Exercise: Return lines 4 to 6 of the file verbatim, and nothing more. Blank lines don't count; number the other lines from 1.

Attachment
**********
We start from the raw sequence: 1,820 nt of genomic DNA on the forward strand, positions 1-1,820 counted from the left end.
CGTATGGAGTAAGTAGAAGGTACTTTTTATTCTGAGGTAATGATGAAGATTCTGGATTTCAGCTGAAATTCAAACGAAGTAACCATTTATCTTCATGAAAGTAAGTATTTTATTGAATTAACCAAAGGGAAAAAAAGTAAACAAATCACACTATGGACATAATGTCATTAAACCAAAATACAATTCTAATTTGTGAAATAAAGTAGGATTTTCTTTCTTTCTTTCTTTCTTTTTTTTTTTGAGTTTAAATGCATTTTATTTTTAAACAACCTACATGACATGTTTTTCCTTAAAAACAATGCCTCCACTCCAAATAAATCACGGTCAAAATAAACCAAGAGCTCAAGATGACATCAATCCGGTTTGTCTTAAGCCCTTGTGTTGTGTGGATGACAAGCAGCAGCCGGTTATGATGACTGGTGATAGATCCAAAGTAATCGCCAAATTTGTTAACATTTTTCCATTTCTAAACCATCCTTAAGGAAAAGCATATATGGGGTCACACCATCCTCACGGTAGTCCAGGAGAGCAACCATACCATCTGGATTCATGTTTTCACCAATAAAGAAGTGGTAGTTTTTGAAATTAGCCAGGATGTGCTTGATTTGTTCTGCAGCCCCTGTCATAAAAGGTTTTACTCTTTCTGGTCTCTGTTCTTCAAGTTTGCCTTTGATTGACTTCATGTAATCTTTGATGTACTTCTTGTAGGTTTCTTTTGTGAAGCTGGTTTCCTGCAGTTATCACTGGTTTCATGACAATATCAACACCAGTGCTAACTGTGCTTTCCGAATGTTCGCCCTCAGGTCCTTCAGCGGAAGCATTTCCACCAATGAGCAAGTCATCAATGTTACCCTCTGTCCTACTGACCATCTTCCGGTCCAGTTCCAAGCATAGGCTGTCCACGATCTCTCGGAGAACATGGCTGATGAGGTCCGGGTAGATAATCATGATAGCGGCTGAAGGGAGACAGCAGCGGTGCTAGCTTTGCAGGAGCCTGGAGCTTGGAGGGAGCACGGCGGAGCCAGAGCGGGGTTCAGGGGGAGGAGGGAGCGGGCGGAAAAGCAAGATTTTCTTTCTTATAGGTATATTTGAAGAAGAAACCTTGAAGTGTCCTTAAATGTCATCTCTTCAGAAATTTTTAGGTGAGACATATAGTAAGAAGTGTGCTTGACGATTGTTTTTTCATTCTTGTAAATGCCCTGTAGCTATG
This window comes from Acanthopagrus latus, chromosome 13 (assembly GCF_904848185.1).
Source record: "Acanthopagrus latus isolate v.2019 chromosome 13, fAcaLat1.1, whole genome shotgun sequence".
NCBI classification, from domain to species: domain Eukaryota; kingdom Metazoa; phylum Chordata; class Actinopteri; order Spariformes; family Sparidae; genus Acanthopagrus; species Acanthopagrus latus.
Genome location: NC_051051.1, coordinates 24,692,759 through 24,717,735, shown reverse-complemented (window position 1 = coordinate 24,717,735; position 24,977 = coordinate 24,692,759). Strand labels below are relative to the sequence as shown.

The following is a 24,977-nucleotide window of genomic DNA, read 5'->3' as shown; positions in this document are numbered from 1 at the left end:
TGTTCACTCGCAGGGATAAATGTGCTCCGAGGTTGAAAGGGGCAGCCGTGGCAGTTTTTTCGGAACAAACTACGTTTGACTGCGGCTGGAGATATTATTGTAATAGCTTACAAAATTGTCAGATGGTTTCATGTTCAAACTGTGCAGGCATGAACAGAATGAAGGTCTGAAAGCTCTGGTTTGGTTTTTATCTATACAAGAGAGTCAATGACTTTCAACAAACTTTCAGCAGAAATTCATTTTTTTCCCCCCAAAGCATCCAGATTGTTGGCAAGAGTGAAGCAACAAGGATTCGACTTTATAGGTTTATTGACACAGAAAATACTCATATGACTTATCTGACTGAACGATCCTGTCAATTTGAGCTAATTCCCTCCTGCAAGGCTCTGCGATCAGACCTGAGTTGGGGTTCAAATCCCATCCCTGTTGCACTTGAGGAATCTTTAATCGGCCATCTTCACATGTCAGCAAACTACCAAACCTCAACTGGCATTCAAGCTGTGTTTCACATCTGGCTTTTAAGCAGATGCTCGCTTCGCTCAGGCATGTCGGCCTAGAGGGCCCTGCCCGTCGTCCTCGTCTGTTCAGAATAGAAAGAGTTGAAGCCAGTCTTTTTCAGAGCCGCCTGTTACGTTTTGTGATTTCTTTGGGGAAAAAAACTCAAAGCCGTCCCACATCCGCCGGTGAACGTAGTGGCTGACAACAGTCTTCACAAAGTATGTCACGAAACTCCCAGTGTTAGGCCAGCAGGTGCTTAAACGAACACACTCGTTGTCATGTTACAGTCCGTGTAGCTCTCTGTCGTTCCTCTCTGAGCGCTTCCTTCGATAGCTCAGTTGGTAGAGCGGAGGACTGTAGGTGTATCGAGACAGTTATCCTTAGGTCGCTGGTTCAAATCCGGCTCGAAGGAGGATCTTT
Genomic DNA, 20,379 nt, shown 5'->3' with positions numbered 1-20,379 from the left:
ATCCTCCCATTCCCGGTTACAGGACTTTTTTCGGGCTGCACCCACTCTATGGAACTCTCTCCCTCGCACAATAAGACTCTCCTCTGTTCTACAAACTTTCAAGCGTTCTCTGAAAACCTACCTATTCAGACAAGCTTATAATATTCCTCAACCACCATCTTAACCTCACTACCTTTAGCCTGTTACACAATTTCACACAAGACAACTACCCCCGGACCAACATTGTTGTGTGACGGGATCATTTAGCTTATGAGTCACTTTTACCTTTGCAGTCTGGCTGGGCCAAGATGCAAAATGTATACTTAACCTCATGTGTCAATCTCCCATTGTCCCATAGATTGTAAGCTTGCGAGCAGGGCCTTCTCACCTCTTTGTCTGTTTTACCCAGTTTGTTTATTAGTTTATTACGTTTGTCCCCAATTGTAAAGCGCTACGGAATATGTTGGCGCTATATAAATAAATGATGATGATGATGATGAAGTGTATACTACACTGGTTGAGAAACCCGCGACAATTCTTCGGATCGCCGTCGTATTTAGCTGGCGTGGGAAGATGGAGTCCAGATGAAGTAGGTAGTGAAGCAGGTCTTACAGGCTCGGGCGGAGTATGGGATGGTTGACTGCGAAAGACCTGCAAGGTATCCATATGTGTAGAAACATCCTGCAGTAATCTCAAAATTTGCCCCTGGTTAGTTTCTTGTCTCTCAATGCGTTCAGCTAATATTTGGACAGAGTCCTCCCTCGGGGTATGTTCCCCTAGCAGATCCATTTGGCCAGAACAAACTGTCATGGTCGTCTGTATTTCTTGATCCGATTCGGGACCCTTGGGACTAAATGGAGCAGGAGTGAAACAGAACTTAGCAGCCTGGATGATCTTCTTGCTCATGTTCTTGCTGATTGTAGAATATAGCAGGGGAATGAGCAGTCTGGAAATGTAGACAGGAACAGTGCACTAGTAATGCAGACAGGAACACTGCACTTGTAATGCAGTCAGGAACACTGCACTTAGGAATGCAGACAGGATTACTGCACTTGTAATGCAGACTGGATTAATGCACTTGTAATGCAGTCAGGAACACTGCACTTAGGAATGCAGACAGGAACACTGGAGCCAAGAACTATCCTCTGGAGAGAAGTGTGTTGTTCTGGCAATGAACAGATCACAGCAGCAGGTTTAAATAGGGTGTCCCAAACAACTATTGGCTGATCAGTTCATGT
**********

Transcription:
Source record: "Acanthopagrus latus isolate v.2019 chromosome 13, fAcaLat1.1, whole genome shotgun sequence".
NCBI classification, from domain to species: domain Eukaryota; kingdom Metazoa; phylum Chordata; class Actinopteri; order Spariformes; family Sparidae; genus Acanthopagrus; species Acanthopagrus latus.
Genome location: NC_051051.1, coordinates 24,692,759 through 24,717,735, shown reverse-complemented (window position 1 = coordinate 24,717,735; position 24,977 = coordinate 24,692,759). Strand labels below are relative to the sequence as shown.